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Akita is the original home of the Akita dog (Akita inu), the famously loyal dog of Hachiko fame. In 2010, the prefecture's population was just over 1 million people.
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Few people speak English in Akita. If you don't speak Japanese well, factor this into consideration when planning.
The dialect of Japanese spoken in Akita is called Akita-ben. In rural areas, Akita-ben can be very heavily used, and consequently incomprehensible even to native Japanese speakers. On the other hand, in most of Akita, the dialect is not so strong.
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Akita's weather and clean water are said to be ideal for growing rice, and the local komachi variety is sought after throughout the country.
Perhaps the most well-known Akita dish is kiritanpo. Kiritanpo is essentially a tube made of rice, generally formed around a disposable chopstick. It is often roasted, sometimes after being smothered in miso paste. It is also eaten in kiritanpo nabe, a stew of sliced kiritanpo, vegetables, and chicken or fish, most commonly eaten during the winter.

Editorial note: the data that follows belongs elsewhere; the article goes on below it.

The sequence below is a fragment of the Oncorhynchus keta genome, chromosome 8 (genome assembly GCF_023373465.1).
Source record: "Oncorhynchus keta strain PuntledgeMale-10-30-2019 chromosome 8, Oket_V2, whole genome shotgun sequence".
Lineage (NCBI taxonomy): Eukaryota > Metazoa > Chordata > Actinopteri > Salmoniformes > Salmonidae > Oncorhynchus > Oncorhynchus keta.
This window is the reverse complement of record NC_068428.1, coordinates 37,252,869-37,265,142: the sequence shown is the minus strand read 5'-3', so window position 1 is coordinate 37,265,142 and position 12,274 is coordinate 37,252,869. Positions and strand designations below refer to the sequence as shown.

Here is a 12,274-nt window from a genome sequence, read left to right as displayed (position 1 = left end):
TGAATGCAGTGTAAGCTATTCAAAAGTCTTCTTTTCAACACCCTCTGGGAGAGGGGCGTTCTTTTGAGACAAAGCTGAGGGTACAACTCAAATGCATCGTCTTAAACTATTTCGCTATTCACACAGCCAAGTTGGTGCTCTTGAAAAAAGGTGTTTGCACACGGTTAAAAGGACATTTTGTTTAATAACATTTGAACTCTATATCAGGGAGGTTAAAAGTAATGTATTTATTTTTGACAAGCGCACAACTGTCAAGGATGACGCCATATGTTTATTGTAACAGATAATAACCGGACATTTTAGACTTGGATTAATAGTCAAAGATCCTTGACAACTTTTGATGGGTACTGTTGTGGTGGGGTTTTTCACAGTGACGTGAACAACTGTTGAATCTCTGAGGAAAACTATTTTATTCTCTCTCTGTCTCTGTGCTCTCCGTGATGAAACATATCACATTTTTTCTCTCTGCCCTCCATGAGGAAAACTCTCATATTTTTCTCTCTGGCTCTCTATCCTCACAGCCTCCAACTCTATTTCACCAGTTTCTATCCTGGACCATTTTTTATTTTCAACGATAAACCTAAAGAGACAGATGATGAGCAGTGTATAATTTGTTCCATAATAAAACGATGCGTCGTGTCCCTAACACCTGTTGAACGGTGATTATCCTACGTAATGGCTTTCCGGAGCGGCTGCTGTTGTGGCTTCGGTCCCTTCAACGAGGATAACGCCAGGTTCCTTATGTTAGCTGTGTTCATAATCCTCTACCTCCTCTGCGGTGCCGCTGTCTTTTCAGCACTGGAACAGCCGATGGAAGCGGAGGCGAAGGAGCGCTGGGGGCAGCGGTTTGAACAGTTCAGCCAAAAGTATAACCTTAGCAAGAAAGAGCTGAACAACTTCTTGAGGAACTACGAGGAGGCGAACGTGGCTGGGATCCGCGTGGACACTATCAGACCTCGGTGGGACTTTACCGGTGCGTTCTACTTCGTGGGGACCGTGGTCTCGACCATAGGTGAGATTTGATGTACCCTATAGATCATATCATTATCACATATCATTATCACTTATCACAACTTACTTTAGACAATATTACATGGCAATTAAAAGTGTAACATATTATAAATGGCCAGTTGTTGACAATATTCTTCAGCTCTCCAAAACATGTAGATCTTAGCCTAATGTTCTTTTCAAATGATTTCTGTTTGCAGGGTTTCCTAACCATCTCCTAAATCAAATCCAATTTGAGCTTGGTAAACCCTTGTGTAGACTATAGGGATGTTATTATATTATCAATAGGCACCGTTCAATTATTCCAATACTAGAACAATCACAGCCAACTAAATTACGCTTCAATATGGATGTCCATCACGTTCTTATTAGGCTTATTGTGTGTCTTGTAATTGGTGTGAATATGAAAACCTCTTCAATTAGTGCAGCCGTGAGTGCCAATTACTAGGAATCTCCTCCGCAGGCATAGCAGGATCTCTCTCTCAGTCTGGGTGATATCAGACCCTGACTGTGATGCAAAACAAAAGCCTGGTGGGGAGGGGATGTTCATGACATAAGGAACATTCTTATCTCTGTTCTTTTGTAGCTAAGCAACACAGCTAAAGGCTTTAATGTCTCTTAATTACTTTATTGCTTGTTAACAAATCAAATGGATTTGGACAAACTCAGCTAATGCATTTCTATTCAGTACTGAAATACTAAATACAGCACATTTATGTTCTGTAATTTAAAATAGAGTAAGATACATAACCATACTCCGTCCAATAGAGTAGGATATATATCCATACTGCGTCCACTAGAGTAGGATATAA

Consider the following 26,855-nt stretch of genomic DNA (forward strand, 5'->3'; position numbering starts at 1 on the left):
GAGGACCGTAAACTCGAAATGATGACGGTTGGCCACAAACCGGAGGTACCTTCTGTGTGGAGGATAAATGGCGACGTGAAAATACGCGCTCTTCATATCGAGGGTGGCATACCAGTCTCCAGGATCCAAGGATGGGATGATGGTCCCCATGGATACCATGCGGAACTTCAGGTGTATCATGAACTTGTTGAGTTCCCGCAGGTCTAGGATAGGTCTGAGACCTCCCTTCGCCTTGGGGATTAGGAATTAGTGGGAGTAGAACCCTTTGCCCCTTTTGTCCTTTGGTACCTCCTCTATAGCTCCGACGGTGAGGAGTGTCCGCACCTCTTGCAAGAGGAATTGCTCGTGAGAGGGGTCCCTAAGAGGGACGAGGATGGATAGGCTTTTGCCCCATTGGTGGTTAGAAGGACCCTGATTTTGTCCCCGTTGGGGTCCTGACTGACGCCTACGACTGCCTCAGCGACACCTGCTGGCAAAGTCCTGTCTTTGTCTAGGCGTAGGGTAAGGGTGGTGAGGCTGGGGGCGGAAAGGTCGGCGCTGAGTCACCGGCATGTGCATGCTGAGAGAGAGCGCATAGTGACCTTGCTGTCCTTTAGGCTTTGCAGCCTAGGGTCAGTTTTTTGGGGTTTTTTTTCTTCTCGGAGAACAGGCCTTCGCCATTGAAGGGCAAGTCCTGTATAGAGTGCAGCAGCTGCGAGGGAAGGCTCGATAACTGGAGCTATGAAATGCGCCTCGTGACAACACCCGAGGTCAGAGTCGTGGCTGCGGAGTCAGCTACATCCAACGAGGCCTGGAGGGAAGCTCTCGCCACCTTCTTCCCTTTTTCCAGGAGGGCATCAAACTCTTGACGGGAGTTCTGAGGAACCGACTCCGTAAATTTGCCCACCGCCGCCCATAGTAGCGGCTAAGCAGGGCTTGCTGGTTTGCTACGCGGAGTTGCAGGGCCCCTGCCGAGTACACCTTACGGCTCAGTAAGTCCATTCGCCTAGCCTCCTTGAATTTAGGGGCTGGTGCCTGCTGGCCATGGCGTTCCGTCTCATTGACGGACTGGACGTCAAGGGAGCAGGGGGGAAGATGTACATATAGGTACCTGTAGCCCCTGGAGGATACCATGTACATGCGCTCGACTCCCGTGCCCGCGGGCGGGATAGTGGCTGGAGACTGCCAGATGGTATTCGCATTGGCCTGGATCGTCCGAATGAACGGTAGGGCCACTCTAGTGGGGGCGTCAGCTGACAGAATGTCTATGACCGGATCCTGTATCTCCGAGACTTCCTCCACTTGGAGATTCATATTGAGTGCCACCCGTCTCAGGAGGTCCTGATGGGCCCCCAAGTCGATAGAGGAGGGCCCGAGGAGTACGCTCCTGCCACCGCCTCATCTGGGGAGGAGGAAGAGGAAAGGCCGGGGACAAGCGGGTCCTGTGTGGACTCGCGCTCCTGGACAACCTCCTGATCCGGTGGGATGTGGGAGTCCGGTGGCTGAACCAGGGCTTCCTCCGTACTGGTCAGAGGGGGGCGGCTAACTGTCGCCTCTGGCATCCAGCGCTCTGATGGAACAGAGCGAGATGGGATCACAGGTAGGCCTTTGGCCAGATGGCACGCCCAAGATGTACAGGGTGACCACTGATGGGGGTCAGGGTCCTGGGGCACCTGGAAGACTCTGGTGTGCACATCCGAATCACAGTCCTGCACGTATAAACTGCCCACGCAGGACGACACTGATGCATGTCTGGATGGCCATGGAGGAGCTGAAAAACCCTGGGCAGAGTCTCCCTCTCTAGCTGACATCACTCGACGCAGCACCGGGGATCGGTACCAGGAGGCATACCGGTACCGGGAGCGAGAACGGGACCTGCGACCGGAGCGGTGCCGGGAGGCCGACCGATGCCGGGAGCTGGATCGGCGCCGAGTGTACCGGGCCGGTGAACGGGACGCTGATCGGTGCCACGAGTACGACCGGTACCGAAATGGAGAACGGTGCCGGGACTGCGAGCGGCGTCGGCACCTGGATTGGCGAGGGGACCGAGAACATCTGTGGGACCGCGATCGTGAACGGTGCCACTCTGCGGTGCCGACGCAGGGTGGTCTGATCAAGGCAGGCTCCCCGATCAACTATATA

Though consumed throughout Japan, Akita's Oga Peninsula is known for inago, a sweet teriyaki-like dish made of grasshoppers cooked in sake, soy sauce, and sugar.
In late winter, hata hata, or sailfin sunfish is popular, usually cooked in a stew. It has a strong flavor, and females with intact egg pouches are most prized.
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Akita's famed komachi rice is used to brew many different varieties of sake, some of which are popular throughout Japan. Many of Akita's towns have a local sake brewery, some of which offer tours.
On the outskirts of Kakunodate is the Tazawako Brewery. This microbrewery brews a handful of craft beers, and contains a restaurant with all the brewery's beers on tap.
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